It’s Domaining 6.0 & It’s Is All About Branding

I promised I would be writing a few post this week about the new gTLD’s, the current state of the domain industry where its has been and where it’s going.

As far as I can see we are now in the age of Domaining 6.0

Before trying to figure out where we are going, lets do a quick recap of where we have been.

Domaining 1.0

This goes way back, before ICANN, before Google, back to the day when domain names were free.

It wasn’t until 1995 that Network Solutions was allowed to charge to register or renew a domain name and the charge was $100 for two years.

After a lawsuit, the fee was dropped to $70 for two years in 1997.

So until 1995 the entire universe of domains were available; Yes all ending in .com, and they didn’t cost a penny to register or renew.

There were just a handful of people who even knew what the internet was, even less what a domain name was , or even how to register one.

Those who knew what the internet was, what a domain name wand how to register one,  had a once in a generation opportunity to own the internet yet not many registered more than a few free domains.

There was no way to monetize any traffic to the extent the was any.

Domaining 2.0

The late 1990’s some people woke up to the fact that domain names were virtual estate.

In 1999 Network Solutions monopoly over domain internet registrations ended, other registrars came online and the domain world changed when our friends at Tucows lowered the price of a domain name registration/renewal to $10 only one year required,  in January 2000.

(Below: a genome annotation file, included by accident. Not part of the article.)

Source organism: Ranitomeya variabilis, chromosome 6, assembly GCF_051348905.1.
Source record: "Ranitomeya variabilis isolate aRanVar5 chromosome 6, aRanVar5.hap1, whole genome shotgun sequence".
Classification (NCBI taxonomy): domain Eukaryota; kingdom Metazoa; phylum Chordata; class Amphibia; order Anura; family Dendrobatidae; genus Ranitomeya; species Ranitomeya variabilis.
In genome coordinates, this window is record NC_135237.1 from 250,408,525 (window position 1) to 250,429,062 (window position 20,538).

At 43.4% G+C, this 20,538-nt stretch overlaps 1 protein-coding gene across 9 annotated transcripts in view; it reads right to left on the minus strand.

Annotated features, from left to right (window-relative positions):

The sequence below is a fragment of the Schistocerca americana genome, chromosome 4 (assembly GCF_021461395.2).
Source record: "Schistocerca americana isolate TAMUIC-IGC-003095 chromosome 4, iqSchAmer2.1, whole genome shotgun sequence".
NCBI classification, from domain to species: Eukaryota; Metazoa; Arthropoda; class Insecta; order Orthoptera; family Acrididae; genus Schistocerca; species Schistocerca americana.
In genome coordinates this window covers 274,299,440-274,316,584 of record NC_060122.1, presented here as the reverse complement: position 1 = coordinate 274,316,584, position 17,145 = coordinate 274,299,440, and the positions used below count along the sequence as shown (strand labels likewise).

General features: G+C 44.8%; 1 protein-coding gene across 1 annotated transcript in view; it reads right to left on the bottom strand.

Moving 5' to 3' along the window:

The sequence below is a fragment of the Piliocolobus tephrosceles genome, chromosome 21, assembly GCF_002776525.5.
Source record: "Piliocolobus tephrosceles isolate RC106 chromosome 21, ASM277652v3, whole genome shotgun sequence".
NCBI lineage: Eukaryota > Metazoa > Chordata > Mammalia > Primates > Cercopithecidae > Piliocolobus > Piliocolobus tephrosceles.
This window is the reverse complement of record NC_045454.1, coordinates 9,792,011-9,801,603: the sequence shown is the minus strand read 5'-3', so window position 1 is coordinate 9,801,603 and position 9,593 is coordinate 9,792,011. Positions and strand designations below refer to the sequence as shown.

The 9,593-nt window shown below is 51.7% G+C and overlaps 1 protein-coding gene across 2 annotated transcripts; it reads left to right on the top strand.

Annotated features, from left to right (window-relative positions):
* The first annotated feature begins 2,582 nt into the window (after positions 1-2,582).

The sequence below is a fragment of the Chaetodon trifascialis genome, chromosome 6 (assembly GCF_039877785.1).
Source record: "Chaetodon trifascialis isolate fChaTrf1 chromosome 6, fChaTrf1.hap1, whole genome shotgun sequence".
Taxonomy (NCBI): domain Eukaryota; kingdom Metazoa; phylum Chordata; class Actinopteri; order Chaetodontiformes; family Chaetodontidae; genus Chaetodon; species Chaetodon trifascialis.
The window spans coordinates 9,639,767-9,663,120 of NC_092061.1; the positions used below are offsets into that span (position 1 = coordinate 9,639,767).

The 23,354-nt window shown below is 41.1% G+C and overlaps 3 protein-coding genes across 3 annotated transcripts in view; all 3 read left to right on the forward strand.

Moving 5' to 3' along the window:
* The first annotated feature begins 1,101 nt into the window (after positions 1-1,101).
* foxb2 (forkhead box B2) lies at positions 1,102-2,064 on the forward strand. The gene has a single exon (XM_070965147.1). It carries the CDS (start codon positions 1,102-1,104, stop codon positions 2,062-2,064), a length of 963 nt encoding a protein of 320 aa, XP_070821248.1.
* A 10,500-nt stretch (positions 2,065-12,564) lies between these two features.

People saw how business were built using just a great vanity phone number like 1-800-flowers, and realized that a whole business success could hinge on a great domain.

The fact that an exact match domain could create a tremendous business opportunity fueled a growing number of domainers who sort to register and buy domain names for resale.

Monetization of domain names was very limited except for adult domains, which monetized like crazy.

Domaining 3.0

This was the period of the dot com crash of early 2001/ to mid 2003 in the domain world and in the financial world, the perceived value of the internet as a business model and therefore .com domain names as well greatly diminished by not only  domainers, but by investors, the stock market and the general public.

Company’s invested and lost hundreds of millions, billions of dollars in the .com bubble.

Although domain names could be had for $10 a year renewal fee the vast portion of domains especially the older domains were still at Network Solutions and still $70 for 2 years.

Domains started dropping like flies.

Some really smart domainers who had the guts to against the entire market, sweep in and bought everything they on drops and privately believing that the  trend would reverse and that domain name would not only be invaluable for a presence on the web.

Monetization of domain names was very limited except for adult domains

Domaining 4.0

The monetization era started with and got acquired by Overture in 2001,  and then Overture got acquired by Yahoo in 2003

Google acquired Applied Semantics  in April 2003 shortly thereafter that is when the true era of monetization occurred and the subsequent boom in domains values and sales occurred.

For some 6 years, a fortune of money poured into the domainer channel from parking and sales.

Monetization of domains led to sales, not only for the great “bang on category killers” domains but for typo traffic domain as well.

Parking revenue drove domain sales and domain sales drove more domain purchases.

Live Domain Auctions were measured in the tens of millions, just millions.

Domaining 5.0

Monetization started to decline and then fell off the cliff.